# Gradient, one-form and Sean Carroll

"A tensor (k,l) is a multilinear map from k dual vectors and l vectors to R (...) The gradient, ..., is an honest (0,1) tensor."

These citations are retired from Sean Carrol Spacetime and Geometry. But i can't understand one thing: Why is the gradient a (0,1) tensor? Is not the gradient a differential 1-form (co vetors)? So, shouldn't it be (1,0), a map from the space dual vector to real?

• Can you choose a meaningful question title? Feb 21, 2021 at 23:18

As you have correctly seen, the differential $$\mathrm{d}f$$ of some function $$f$$ is a one-form. As such, it linearly maps one vector to the base field (here: $$\mathbb{R}$$), $$\mathrm{d}f:\ TM \rightarrow \mathbb{R}.$$ Thus, $$l=1$$ and $$\mathrm{d}f$$ is a $$(0,1)$$-tensor.
Terminology can always be confusing: given a smooth function $$f:M\to\Bbb{R}$$, we can always consider the object $$df$$. You can refer to this by many names: exterior derivative of $$f$$/differential of $$f$$ or even gradient covector field of $$f$$, though I particularly despise this last term. This is a true $$(0,1)$$ tensor field on $$M$$ (also known as a (exterior differential) $$1$$-form on $$M$$ or as a covector field on $$M$$). This means for each $$p\in M$$, we have the object $$df_p\in T_p^*M$$, i.e $$df_p:T_pM\to \Bbb{R}$$ is a linear map.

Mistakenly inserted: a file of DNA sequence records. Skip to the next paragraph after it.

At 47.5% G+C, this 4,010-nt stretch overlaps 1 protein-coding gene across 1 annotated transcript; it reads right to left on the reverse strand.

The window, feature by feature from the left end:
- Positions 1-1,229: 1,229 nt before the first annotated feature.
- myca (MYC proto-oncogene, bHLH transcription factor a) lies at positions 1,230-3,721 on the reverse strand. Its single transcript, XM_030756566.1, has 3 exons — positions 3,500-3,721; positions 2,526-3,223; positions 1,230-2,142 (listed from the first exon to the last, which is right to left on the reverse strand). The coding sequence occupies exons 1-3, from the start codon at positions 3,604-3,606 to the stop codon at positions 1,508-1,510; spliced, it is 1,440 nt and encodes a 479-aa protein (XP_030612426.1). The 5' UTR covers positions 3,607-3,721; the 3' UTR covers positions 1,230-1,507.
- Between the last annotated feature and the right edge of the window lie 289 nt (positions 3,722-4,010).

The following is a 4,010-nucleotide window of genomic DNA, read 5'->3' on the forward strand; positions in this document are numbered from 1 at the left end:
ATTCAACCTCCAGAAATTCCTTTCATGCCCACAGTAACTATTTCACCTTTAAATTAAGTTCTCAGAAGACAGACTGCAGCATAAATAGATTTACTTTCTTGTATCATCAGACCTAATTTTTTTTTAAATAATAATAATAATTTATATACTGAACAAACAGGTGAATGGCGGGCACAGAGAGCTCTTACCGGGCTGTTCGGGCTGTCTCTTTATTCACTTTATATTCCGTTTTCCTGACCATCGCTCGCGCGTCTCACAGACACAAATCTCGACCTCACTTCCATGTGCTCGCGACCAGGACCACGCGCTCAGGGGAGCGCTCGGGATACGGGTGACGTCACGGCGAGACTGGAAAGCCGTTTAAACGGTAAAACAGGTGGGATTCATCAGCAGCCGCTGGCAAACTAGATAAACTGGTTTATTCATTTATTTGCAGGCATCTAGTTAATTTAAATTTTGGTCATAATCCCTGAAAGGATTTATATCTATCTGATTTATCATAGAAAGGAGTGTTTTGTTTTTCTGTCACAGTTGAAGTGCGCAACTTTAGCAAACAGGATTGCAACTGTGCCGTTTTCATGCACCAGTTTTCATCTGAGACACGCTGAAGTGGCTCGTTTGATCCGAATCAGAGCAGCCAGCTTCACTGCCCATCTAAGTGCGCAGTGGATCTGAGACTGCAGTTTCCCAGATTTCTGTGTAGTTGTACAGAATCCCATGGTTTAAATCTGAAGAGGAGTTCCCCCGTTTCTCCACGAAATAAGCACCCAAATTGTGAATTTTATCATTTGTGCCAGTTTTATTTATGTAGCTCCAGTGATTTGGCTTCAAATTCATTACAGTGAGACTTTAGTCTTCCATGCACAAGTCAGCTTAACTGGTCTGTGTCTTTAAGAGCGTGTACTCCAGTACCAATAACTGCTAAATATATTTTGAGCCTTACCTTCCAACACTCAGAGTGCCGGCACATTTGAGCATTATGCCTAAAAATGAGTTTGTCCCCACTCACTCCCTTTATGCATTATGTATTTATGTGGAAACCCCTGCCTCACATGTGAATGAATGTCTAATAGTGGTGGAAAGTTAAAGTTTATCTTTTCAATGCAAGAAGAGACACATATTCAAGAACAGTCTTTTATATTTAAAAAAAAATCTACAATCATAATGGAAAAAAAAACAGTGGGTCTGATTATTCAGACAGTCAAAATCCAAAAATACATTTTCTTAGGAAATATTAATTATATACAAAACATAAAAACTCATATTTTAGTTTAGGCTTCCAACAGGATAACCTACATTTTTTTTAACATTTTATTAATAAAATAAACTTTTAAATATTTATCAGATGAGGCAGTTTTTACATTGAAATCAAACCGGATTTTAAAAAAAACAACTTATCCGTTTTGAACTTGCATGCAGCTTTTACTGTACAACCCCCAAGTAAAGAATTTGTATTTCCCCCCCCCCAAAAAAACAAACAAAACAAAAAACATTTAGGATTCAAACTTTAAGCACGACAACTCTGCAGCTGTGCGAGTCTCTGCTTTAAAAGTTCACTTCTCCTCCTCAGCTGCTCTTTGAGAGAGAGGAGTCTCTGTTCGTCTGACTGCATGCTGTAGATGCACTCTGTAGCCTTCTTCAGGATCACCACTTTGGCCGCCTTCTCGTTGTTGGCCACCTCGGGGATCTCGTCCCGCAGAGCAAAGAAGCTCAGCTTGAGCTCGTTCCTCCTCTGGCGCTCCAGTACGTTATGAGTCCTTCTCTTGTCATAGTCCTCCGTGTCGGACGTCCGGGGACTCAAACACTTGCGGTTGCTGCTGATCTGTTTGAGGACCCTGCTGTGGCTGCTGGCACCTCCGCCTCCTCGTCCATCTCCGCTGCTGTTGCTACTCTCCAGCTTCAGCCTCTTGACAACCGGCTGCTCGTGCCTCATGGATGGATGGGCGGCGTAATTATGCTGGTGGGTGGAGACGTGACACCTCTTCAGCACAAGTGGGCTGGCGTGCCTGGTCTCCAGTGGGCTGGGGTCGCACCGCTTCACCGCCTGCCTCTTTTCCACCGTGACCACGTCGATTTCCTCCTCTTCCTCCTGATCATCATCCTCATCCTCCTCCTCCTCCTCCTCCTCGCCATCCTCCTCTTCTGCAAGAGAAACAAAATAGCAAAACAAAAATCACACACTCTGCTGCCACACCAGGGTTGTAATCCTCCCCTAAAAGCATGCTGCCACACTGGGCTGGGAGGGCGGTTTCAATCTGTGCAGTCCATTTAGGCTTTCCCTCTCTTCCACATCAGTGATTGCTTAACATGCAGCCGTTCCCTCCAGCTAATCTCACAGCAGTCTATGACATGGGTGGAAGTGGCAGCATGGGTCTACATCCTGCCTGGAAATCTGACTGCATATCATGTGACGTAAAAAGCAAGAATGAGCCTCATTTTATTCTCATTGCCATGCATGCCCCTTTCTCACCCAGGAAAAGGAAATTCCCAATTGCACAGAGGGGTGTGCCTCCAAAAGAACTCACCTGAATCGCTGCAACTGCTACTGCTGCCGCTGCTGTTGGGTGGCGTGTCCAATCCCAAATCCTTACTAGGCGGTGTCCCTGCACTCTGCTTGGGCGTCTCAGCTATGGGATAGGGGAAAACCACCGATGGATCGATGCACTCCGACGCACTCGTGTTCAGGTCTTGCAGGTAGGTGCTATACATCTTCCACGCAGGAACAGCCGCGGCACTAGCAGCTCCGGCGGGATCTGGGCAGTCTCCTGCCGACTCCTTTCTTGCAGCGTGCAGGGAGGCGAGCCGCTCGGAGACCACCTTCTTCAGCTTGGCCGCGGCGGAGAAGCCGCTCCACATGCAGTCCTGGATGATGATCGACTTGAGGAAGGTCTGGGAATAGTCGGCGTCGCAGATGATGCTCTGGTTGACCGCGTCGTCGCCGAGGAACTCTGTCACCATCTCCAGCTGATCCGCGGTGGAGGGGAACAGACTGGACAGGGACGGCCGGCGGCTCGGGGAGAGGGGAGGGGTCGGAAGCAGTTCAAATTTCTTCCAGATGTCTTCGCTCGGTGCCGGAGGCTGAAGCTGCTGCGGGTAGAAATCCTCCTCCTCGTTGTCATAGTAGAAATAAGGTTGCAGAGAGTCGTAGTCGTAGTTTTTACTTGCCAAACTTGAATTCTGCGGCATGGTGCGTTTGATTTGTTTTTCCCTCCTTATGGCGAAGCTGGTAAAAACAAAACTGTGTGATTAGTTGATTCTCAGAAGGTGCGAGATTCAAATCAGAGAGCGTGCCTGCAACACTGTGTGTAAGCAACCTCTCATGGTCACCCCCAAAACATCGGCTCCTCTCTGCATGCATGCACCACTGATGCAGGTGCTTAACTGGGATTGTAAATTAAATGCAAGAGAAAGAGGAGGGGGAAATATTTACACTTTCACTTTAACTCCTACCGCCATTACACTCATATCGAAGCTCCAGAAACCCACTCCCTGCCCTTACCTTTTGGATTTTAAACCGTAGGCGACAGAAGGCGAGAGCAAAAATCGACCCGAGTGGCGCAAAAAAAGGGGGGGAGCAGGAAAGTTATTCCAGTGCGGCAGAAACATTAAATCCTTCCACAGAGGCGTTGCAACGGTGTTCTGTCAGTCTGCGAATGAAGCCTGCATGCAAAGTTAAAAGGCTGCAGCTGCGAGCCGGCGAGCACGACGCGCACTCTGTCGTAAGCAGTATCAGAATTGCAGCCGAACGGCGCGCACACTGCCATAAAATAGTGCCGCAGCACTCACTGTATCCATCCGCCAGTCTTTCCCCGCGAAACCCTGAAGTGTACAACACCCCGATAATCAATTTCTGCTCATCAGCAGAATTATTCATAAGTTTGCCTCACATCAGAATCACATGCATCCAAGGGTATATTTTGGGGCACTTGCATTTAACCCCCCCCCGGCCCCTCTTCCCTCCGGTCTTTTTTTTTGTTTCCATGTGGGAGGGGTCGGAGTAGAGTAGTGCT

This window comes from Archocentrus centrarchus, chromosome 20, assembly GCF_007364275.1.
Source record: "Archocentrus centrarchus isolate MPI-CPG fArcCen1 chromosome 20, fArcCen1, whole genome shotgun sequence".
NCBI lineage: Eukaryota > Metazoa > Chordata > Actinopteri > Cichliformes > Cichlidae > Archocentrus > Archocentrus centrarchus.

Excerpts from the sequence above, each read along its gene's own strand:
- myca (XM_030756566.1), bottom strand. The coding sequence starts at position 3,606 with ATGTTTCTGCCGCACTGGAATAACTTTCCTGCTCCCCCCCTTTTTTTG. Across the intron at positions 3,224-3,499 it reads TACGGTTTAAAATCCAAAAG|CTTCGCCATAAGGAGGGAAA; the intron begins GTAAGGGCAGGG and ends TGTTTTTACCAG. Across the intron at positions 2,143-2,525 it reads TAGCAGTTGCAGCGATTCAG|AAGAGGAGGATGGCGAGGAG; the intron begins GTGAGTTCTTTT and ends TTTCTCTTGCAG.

Now, if you're on a pseudo-Riemannian manifold $$(M,g)$$ (for relativity you're going to have $$M$$ be a 4-dimensional smooth manifold and $$g$$ having Lorentzian signature), then you can use the musical isomorphism $$g^{\flat}:TM\to T^*M$$ and its inverse $$g^{\sharp}:T^*M\to TM$$ to "convert" back and forth between vector fields and covector fields. In particular, given a smooth function $$f:M\to\Bbb{R}$$, we define \begin{align} \text{grad}_g(f):= g^{\sharp}\circ df \end{align} Notice what kind of object this is: $$df$$ is a mapping $$M\to T^*M$$, and $$g^{\sharp}$$ is a mapping $$T^*M\to TM$$, so $$\text{grad}_g(f)$$ is a mapping $$M\to TM$$; and it is easily verified that for each $$p\in M$$, $$\text{grad}_gf(p)\in T_pM$$, so this truly is a vector field on $$M$$ (equivalently a $$(1,0)$$ tensor field on $$M$$).
The appropriate terminology for this would be the gradient vector field of $$f$$, with respect to $$g$$. No one likes to say so much, hence we simply refer to this as "the gradient of $$f$$". But it is important to realize that this is only meaningful once we have a particular choice for a pseudo metric tensor $$g$$ in place.